Not only can bees count — but they can do so using laughably few brain cells.
One team of researchers from the Queen Mary University of London looked into how bees count. The insects, they report, draw on a brain-wiring trick to allow them this skill using very small numbers of neurons. In order to understand how bee brains handle numbers, the team simulated an extremely simple brain network on a computer.
Despite containing just four neurons (far fewer than a real bee can boast), this artificial brain could still handle the task. Lab results showed that it could easily count small quantities of items when inspecting one item closely and then inspecting the next item closely and so on, which is the same way bees count. This differs from humans who glance at all the items and count them together.
Previous research has shown that bees can count — usually up to four or five items. Interestingly enough (and perhaps, uniquely among non-humans), they can also grasp the concept of zero when trained to choose ‘less’.
However, new research reveals something really surprising: it’s possible that bees have no clue what numbers (or other numerical concepts) are. By using specific flight movements to closely inspect items, the bees draw on their visual input to simplify the task of counting so much, it requires minimal brainpower. This shows that the intelligence of bees (potentially other animals’ as well) can be based on a very small number of nerve cells, as long as these are wired together in the right way.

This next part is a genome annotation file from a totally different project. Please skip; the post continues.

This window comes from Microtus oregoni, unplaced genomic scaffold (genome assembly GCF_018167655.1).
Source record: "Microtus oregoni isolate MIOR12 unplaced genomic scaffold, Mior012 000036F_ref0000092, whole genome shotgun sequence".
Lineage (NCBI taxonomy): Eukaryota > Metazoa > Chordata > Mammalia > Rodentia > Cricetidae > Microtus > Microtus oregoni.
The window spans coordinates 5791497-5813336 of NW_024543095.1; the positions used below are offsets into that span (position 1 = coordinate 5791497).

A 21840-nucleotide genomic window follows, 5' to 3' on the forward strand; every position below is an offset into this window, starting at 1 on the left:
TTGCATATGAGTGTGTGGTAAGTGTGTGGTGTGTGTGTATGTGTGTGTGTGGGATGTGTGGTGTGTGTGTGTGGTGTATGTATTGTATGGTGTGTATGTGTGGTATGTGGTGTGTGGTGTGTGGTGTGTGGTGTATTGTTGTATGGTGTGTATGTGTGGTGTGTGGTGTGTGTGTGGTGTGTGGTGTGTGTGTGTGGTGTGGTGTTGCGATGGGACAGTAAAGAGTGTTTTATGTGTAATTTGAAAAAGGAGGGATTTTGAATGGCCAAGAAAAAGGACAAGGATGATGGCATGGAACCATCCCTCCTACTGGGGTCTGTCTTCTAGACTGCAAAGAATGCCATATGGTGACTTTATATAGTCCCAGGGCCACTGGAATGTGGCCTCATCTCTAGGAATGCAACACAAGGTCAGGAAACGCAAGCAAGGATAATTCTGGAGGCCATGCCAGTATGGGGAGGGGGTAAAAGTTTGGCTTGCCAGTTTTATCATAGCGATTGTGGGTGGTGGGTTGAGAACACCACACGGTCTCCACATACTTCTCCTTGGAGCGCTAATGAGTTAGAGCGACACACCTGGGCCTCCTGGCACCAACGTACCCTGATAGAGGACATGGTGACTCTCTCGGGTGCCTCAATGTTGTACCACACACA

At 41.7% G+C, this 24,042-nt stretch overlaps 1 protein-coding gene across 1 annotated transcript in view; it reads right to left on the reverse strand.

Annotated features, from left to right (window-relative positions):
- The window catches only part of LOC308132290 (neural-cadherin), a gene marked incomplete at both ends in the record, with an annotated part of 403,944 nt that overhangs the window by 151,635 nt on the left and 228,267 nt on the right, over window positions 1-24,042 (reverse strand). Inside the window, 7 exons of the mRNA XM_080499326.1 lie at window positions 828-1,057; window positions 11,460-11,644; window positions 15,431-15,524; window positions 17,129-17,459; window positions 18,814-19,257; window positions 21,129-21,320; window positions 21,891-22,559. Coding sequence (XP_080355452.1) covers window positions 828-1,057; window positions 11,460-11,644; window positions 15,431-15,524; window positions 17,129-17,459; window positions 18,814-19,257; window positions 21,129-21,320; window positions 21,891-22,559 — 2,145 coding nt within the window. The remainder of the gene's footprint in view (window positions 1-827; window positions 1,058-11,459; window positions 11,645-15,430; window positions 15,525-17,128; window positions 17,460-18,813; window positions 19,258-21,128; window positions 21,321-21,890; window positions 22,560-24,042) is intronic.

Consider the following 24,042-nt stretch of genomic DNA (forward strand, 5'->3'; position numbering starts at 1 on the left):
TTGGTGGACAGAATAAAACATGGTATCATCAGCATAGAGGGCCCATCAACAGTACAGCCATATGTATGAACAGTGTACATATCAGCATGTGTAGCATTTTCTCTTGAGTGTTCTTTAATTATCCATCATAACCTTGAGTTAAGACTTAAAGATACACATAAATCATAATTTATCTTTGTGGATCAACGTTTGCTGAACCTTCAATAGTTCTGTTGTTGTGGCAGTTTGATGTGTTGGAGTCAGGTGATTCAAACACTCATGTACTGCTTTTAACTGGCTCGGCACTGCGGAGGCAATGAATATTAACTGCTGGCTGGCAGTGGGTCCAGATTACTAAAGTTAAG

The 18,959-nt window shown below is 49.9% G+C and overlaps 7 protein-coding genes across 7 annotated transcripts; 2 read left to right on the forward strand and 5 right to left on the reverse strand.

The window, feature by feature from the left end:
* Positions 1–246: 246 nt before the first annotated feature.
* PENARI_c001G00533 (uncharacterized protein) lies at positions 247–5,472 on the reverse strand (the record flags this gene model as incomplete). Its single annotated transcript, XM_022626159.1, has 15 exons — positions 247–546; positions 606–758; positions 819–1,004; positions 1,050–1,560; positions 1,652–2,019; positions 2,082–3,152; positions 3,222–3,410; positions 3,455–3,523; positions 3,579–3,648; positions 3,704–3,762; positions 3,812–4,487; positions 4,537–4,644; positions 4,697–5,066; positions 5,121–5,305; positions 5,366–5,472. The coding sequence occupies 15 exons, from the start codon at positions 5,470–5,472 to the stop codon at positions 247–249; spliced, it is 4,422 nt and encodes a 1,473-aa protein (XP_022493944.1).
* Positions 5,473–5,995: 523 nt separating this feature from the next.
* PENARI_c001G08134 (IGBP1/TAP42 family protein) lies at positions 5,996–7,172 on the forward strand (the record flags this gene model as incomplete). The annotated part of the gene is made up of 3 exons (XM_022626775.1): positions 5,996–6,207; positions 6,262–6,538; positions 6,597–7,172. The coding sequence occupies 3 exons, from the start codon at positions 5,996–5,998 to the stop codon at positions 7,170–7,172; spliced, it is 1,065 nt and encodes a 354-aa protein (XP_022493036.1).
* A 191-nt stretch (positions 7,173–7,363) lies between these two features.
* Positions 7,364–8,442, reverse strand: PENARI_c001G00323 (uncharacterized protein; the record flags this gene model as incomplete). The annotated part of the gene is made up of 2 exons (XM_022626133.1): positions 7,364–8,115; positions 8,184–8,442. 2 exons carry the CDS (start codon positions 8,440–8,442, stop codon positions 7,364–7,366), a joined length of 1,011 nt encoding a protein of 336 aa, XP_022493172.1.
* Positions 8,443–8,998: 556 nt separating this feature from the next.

“Careful examination of the actual inspection strategies used by animals might reveal that they often employ active scanning behaviours as shortcuts to simplify complex visual pattern discrimination tasks,” says lead author Dr Vera Vasas, from Queen Mary University of London. “Hopefully, our work will inspire others to look more closely not just at what cognitive tasks animals can solve, but also at how they are solving them.”
She goes on to explain that although counting is generally considered to “require high intelligence and large brains,” the findings show it can be done with a small — but properly-structured — network.
“We suggest that using specific flight movements to scan targets, rather than numerical concepts, explains the bees’ ability to count. This scanning streamlines the visual input and means a task like counting requires little brainpower.
Bees only have about one million nerve cells overall, meaning they have really, really low brainpower (no offense, bees). Your average human, for example, boasts upward of 86 billion nerve cells.
Still, this limitation forced evolution to get creative, and it did. The bees overcome their relative lackluster hardware with fancy computational algorithms, the team reports. To model how these tiny insect brains receive information, the team analyzed the point of view of a bee as it flies close to the countable objects and inspects them one-by-one.
This data was later fed to the simulated brain. It made reliable estimates of the number of items on display based on this video feed, the team reports — in essence, it could count. As such, the findings could also have implications for artificial intelligence.
“These findings add to the growing body of work showing that seemingly intelligent behaviour does not require large brains, but can be underpinned with small neural circuits that can easily be accommodated into the microcomputer that is the insect brain,” says lead author Professor Lars Chittka, also from Queen Mary University of London.
The paper “Insect-inspired sequential inspection strategy enables an artificial network of four neurons to estimate numerosity” has been published in the journal iScience.
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